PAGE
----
A school district in Alameda, California, is challenging a traditional school policy that typically targets female students and students of color.
Alameda city schools lifted their previously strict dress code policy in response to female students' complaints of feeling shamed for their bodies and held responsible for male behavior.
After the school board reviewed the policy changes over the summer, students will now have the freedom to express themselves however they want as long as they wear a top, bottom and shoes.
Steven Fong, the Alameda Unified School District's Chief Academic Officer, hopes the new policy will bring the focus back to education.
"We believe these changes will reduce inequitable and unnecessary discipline and help us maximize learning time."
However some in the media, like NBC reporter Melissa Colorado, asked Alameda parents to contemplate only the perceived negative extremes like tube tops.
Go to any department store’s “Juniors” section & you will find #croptops. Thanks to a change in the dress code, stu… https://t.co/CsC6osX2wz— Melissa Colorado (@Melissa Colorado) 1534812185.0
But shouldn't each parent be deciding what their own child wears already?
Shopping for school clothes and approving the outfits their child leaves the house wearing is part of family life for most parents. Why should another parent or a school board take that decision away from them?
The new Alameda Unified School District policy states that students can wear hoodies as long as they do not cover the face and even comfy yoga pants.
The remaining restriction being students must wear:
"clothing that covers specific body parts (genitals, buttocks, and areolae/nipples) with opaque material."
@KQEDForum So inspired by the students who spearheaded this. This achievement is in line with deregulating of all b… https://t.co/UF3wPek1x7— Sarah Han (@Sarah Han) 1535043371.0
The most common reason given for dress codes that target females is female body parts "distract their male classmates" and "prohibit learning."
The majority of school dress codes around the United States require females to hide not only any glimpse of their thighs, shoulders, back, waist, collarbones or chest because those areas of the female body "are distracting", but also to hide the shape of some areas of their bodies as well.
The required hiding of the female form leads to some of the more controversial decisions going viral on social media over what is and is not appropriate; decisions often made by an adult male administrator or teacher regarding an underage female student.
What dress code should be: as long as your boobs, butt, & belly are covered u r good 2 go What dress code is: you h… https://t.co/IFJAieWawb— 𝓒𝓱𝓪𝓻𝓵𝓸𝓽𝓽𝓮 🕊 (@𝓒𝓱𝓪𝓻𝓵𝓸𝓽𝓽𝓮 🕊) 1534468782.0
A school in Texas recently made the news for targeting only females in their informational video to teach students about their dress code.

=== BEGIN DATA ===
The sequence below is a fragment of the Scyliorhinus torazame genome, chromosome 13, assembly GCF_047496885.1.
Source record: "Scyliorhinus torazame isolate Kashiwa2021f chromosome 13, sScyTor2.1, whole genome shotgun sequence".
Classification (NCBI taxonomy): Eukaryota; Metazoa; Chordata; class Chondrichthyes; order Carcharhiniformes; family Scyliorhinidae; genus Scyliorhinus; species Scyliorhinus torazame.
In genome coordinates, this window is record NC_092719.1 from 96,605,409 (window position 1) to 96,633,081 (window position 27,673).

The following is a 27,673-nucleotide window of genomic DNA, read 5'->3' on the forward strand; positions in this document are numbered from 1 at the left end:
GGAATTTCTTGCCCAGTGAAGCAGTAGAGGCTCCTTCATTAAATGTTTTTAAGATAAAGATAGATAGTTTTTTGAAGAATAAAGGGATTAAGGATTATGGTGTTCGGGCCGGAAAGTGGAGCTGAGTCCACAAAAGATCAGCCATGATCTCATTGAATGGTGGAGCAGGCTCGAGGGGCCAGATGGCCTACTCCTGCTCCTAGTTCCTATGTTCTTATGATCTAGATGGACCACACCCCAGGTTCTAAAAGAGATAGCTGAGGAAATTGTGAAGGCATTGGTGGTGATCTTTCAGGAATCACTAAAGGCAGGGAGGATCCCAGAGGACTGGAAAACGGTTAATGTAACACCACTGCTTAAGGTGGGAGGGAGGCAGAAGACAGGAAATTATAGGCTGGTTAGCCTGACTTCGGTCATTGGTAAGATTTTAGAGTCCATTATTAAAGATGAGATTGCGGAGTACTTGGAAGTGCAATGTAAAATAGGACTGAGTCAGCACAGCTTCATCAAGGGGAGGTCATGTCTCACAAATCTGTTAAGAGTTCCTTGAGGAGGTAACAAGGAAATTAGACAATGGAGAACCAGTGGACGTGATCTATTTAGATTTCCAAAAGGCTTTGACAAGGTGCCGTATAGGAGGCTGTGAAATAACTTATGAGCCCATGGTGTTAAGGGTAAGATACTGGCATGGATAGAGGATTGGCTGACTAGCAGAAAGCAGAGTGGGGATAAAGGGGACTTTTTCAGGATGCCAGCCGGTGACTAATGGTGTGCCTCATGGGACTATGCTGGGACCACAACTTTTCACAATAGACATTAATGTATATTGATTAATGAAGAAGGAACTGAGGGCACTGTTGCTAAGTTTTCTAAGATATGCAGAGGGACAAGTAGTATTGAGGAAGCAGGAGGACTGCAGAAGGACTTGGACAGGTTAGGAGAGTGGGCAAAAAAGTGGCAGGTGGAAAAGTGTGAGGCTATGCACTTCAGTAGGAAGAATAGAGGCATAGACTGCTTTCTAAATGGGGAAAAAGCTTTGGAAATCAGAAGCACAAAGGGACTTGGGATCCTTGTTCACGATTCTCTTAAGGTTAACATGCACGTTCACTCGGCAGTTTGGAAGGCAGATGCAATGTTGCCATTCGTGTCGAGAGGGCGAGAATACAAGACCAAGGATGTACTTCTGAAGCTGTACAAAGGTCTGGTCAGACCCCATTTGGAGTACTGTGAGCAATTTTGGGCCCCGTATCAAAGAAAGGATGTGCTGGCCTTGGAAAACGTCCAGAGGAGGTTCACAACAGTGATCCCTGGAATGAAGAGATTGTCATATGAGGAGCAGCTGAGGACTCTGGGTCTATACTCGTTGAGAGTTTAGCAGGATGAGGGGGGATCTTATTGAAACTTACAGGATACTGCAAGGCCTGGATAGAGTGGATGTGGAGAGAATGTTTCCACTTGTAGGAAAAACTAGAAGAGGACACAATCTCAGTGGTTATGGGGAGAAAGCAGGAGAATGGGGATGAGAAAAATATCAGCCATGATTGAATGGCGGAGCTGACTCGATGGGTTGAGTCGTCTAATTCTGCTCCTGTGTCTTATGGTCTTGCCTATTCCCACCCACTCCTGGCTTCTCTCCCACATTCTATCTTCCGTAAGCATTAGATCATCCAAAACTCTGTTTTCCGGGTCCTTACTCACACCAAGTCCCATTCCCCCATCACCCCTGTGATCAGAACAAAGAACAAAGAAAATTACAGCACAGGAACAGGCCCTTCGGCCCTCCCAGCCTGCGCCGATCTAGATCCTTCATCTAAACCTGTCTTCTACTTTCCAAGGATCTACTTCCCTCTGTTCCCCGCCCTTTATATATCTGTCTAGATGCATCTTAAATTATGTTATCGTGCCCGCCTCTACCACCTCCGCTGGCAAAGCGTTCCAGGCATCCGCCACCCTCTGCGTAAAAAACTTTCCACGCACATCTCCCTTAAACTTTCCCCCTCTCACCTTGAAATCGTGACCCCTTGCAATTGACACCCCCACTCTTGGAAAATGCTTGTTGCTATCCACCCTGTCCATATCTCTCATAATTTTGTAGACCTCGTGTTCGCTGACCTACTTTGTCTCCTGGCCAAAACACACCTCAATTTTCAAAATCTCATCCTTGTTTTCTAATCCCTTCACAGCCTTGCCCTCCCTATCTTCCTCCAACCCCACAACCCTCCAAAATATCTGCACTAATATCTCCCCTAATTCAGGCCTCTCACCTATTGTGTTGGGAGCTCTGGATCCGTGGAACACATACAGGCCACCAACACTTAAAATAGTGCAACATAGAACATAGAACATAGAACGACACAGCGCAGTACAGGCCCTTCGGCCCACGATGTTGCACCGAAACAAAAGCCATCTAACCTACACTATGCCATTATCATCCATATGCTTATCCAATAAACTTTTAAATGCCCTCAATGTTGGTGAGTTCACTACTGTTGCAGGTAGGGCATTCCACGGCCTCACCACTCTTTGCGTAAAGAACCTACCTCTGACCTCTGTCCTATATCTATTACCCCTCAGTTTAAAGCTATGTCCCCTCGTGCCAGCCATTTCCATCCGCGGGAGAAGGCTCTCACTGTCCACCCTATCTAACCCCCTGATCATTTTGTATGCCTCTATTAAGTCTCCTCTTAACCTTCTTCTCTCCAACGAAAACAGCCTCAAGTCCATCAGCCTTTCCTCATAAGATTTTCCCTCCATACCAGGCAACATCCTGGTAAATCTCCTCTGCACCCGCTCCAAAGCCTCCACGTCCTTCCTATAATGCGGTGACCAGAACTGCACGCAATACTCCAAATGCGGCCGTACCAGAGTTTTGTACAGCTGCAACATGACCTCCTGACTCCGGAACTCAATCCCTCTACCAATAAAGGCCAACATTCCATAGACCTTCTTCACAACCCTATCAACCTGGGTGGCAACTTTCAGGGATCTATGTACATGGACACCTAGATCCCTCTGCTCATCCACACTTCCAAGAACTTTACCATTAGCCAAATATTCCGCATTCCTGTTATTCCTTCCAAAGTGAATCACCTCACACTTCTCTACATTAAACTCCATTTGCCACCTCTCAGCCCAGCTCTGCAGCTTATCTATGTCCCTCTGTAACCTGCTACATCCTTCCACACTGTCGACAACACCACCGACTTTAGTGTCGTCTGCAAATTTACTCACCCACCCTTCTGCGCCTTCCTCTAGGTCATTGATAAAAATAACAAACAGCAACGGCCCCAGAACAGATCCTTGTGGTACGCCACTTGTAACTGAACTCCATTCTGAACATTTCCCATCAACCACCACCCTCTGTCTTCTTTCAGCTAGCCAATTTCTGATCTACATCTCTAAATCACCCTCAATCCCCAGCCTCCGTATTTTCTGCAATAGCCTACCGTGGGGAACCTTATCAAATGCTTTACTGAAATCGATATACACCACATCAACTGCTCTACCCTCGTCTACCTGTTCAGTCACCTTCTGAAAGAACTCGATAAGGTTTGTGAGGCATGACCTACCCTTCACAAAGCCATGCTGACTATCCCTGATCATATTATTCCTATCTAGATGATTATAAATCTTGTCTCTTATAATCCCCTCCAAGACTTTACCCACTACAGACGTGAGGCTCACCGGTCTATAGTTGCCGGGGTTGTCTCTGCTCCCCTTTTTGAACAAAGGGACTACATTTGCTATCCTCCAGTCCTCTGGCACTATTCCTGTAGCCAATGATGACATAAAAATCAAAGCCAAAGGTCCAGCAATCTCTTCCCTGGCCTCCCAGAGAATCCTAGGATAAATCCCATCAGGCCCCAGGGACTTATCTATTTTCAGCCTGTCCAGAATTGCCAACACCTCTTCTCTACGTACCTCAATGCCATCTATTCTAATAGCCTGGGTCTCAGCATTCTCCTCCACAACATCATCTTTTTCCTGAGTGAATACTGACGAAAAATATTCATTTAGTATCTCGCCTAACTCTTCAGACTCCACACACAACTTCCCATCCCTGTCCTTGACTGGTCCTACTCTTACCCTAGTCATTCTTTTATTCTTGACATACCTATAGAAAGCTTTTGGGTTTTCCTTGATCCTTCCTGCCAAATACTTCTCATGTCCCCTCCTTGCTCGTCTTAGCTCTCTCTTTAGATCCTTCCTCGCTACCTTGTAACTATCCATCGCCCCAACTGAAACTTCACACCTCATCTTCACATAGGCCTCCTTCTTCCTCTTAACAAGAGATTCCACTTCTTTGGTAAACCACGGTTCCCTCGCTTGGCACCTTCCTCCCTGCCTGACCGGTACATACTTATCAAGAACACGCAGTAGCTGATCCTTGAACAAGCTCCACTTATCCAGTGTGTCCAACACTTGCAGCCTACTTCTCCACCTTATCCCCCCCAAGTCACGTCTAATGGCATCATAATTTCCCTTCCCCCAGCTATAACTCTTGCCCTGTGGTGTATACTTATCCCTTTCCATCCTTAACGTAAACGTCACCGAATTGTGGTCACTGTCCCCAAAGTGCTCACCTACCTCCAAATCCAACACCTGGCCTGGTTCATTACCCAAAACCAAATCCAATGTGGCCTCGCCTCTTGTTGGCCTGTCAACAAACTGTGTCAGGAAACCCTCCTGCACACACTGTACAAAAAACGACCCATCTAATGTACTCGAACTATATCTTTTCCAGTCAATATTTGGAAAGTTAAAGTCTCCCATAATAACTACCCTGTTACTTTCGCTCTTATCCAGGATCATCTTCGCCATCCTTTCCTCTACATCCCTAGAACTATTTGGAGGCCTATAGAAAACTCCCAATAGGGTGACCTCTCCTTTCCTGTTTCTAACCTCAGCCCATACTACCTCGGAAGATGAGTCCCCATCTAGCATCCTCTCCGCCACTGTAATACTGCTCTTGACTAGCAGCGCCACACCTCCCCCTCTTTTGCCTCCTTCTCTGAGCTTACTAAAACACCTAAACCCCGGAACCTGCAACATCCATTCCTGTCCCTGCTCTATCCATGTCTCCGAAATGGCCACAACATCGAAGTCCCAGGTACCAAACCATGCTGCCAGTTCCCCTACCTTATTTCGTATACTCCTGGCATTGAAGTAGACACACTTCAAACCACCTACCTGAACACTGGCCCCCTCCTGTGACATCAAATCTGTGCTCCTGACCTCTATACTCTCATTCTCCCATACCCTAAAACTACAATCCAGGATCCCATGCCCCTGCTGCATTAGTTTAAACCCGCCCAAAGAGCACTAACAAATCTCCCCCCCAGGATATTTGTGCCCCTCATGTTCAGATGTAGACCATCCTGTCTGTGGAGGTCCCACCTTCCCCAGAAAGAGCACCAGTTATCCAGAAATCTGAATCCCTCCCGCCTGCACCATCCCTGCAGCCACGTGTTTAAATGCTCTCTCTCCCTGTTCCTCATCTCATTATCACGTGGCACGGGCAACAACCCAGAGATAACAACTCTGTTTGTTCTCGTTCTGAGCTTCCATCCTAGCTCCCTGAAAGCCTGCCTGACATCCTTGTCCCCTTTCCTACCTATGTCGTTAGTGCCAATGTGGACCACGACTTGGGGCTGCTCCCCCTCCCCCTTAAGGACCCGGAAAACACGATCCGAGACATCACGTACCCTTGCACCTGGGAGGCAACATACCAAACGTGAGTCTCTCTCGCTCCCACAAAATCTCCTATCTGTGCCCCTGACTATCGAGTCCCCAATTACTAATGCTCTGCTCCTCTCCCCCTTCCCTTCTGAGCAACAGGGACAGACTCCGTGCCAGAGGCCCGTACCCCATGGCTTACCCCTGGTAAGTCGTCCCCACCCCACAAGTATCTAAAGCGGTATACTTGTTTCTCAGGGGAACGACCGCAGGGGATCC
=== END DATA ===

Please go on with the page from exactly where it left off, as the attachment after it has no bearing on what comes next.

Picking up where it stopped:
This video — shown to thousands of students at a Texas high school to inform them about the dress code policy — has… https://t.co/x2Xf9qEXnc— CNN (@CNN) 1534837115.0
The policy revamp describes what type of dress is permissible, including articles of clothing that frequently end up at the center of controversy for policing female students on their appearance, or rather males reactions to it, as well as clothing associated with certain ethnic, racial or religious identities.
"Students can wear:
hats including religious headwear; hoodie sweatshirts (overhead is allowed); fitted pants including leggings, yoga pants and "skinny jeans"; sweatpants; shorts; skirts; dresses; pants; midriff-baring shirts; pajamas; ripped jeans as long as underwear is not exposed; tank tops including spaghetti straps; halter tops and "tube" (strapless) tops."
@melissacolorado @nbcbayarea Society tells a woman to dress a certain & then shames them 4 doing so...let kids expr… https://t.co/ymMvg3JeFb— Sam (@Sam) 1535124960.0
An example of students protesting strict appearance guidelines unfairly targeting specific racial or ethnic demographics happened early this summer.
According to Teen Vogue police were involved when a Black student from Apache Junction High School in Arizona refused to remove his bandana when White students were not asked to remove theirs.
The new Alameda dress code will be on a trial run for a year and is considered to be the Bay Area's most accommodating for students and parents to decide on what is acceptable for each family.
"The policy challenges the notion that girls should be responsible for ensuring that boys are not distracted by bar… https://t.co/zusTLKenpq— Kaitlin Popielarz (@Kaitlin Popielarz) 1534852371.0
Margo Dunlap has two daughters attending schools in the district, one in elementary school and the other in middle school.
She is all for the updated policy and sees a positive impact on students in general.
"There's an opportunity to listen to the young people. They're dressing in a way that's comfortable for them."
@nbcbayarea I am glad to see schools are rethinking dress codes. A local middle school retooled theirs after parent… https://t.co/NpXht1j4uZ— Tweeteth The Maven (@Tweeteth The Maven) 1534772551.0